It might sound complicated but is actually pretty straight forward once you do it. So where did I do something wrong?
Hmmm I said “sand down the sides for about 4 mm. Since the goal is to have to top curved downwards in the direction of the back of the guitar, that means that you need to be removing wood from that side of the “sides” where the top will be glued on 🙂 If you are in a rush and remove wood from the opposite side, well then you´re screwed 🙂 hence need to repeat the process on the other side as well.
Result: in stead of reducing the overall height of your guitar body at the back by 4 mm, well, you end up reducing it by twice that much. So the blanko model turned out with a thinner guitar body depth than initially planned. Since we´re talking half a cm you can´t go without noticing. However this unwanted design change also has an impact on the sound of the guitar since the reduced body depth reduces the amount of air volume in the guitar (smaller overall body size), which has a notable impact on overall bass response (whith, all other things remaining equal it will have less bass than it could have).
You should be able to appreciate her overly thin waistline here:
However since I did not want to run that risk I decided to slightly change the design of the top (which wasn´t glued on at the time and was barely finished, and luckily even so the rosette was installed I had not yet cut out the soundhole yet). My opportunity to see whether I had properly understood Ervin Somogyi´s explanations on the Helmholz resonance theory and its application to modern guitar design, like the air-cavity response etc. My decision: make the soundhole a little smaller than originally planned, and try pushing the monopole mode by losening up the stiffness of the top at and around the lower bout. So I did remove some material from the fan braces at the very low end, and thinned the top more where it would eventually be glued to the sides at that same lower bout.
Why? A smaller soundhole will increase the potential of bass response, and a more predominant monopole mode will favor low frequency vibrations, which again are the basses.
End result of all this: She sounds really really well, and I don´t miss anything in the bass area either. Deep and woody as I love them. But this proved something else: I really think I understand what I´m doing, and Ervin´s book is an absolut must have, unless you have the luxury to learn by doing, something I don´t really possess since my luthier carrer (so to speak) starts at 45. So I´m sort of missing the 20 years to learn from my own mistakes period:) Unless all this is nonsense, and she would have sounded the same without any of my changes 🙂 guess I will never know 🙂 sometimes you have to be a believer 🙂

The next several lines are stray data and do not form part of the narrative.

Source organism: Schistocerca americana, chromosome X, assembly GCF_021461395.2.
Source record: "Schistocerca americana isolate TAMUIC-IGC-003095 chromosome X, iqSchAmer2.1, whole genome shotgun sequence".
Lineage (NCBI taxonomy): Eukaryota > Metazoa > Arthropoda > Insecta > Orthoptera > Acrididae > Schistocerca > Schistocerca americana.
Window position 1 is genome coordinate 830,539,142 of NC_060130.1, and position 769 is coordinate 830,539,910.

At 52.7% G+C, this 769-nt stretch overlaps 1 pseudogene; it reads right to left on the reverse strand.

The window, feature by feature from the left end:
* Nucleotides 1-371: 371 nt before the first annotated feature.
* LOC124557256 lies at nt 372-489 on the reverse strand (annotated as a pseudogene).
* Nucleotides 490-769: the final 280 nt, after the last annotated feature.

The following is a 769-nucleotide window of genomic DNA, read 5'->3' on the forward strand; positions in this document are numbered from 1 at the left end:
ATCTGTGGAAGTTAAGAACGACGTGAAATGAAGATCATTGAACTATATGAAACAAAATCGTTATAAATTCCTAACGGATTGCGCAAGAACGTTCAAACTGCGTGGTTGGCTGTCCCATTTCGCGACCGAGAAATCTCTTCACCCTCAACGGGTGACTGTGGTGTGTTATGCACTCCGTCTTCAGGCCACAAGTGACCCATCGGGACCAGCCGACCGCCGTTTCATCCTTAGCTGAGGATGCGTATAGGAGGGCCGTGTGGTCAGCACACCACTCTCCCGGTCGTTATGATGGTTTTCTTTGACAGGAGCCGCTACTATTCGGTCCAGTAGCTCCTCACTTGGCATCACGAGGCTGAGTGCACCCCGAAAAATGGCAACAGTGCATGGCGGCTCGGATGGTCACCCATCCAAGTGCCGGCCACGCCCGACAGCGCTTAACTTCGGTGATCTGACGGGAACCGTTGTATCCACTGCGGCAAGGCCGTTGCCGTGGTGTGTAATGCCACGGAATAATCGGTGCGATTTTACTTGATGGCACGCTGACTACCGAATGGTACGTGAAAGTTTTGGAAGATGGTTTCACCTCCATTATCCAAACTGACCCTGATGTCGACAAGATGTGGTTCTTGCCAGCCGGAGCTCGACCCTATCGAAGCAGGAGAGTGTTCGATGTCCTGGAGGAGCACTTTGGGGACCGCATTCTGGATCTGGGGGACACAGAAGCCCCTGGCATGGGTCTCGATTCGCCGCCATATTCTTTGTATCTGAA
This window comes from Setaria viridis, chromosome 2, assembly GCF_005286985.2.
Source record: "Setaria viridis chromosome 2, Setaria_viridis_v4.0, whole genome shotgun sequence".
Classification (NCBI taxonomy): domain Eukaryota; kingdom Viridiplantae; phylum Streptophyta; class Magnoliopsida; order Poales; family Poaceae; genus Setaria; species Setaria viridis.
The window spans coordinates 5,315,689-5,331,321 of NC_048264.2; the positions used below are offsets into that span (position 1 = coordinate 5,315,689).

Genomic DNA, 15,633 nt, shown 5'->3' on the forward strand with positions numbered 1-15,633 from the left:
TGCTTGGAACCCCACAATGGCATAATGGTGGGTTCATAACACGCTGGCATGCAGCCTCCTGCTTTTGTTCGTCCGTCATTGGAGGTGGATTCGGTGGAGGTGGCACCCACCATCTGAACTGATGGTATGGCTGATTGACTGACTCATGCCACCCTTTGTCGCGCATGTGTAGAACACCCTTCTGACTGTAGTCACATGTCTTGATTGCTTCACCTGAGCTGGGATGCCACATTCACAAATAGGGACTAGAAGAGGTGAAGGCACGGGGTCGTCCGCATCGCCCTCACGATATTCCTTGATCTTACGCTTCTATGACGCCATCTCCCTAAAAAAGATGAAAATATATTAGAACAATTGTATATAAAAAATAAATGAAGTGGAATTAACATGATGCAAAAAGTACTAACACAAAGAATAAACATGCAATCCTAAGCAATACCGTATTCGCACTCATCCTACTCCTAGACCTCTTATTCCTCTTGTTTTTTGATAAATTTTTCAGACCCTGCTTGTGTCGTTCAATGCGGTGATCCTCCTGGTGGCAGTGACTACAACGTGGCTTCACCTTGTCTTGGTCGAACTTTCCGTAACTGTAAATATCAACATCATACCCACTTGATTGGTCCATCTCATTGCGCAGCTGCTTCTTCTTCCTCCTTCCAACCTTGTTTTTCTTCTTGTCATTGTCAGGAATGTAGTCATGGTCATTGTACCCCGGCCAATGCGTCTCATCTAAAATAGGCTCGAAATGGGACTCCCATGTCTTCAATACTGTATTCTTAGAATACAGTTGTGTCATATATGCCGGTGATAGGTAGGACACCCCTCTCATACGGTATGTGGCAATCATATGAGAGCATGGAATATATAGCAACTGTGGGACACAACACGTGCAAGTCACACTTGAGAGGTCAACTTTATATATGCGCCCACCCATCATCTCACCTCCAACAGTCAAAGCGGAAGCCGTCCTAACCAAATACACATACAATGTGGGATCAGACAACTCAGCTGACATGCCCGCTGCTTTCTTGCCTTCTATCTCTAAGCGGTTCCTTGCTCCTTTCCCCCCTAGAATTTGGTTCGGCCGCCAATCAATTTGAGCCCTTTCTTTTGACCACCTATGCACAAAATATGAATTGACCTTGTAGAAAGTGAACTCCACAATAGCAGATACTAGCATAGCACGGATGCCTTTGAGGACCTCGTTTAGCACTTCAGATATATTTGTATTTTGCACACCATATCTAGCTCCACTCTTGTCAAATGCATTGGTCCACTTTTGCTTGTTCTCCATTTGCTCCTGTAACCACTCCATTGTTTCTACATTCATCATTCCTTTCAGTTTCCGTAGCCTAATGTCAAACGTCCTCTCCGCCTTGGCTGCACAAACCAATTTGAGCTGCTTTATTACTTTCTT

Wanna hear about a 3rd (and really silly mistake)?
I´ll tell you anyhow :). Same guitar -the blanko- different day. Things came to an end and I was in a hurry since I had planned to bring the ´playable´ instrument to a jamming session at Mike´s that upcoming Saturday. However, I still had to glue the fingerboard on and the bridge, and do the fretting work etc. Given the expected glue time for he fretboard and bridge, and given that I had not cut the fret slots to the target scalelength yet I was a day short…. It was late night already, and all of a sudden I had that terrific idea: what about chaning the order of things around a little…. since the bridge was done, I could still glue that on before going to bed, and it would have time enough to dry while I would be finishig the fretboard slotting, and glue that on the following evening…. (normally you glue the fretboard on first and then the bridge, but there was no way I would finish the slotting that same night).